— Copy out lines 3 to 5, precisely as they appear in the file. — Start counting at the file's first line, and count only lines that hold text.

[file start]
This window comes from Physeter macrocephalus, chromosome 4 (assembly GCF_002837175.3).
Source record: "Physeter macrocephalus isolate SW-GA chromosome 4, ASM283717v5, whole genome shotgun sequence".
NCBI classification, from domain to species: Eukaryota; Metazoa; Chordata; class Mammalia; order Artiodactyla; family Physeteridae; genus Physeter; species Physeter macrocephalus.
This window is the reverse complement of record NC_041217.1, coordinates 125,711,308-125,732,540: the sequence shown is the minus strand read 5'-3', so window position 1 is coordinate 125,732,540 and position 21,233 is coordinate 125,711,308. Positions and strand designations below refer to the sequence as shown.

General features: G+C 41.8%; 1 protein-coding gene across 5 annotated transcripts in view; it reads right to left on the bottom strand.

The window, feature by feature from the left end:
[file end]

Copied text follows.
NCBI classification, from domain to species: Eukaryota; Metazoa; Chordata; class Mammalia; order Artiodactyla; family Physeteridae; genus Physeter; species Physeter macrocephalus.
This window is the reverse complement of record NC_041217.1, coordinates 125,711,308-125,732,540: the sequence shown is the minus strand read 5'-3', so window position 1 is coordinate 125,732,540 and position 21,233 is coordinate 125,711,308. Positions and strand designations below refer to the sequence as shown.

General features: G+C 41.8%; 1 protein-coding gene across 5 annotated transcripts in view; it reads right to left on the bottom strand.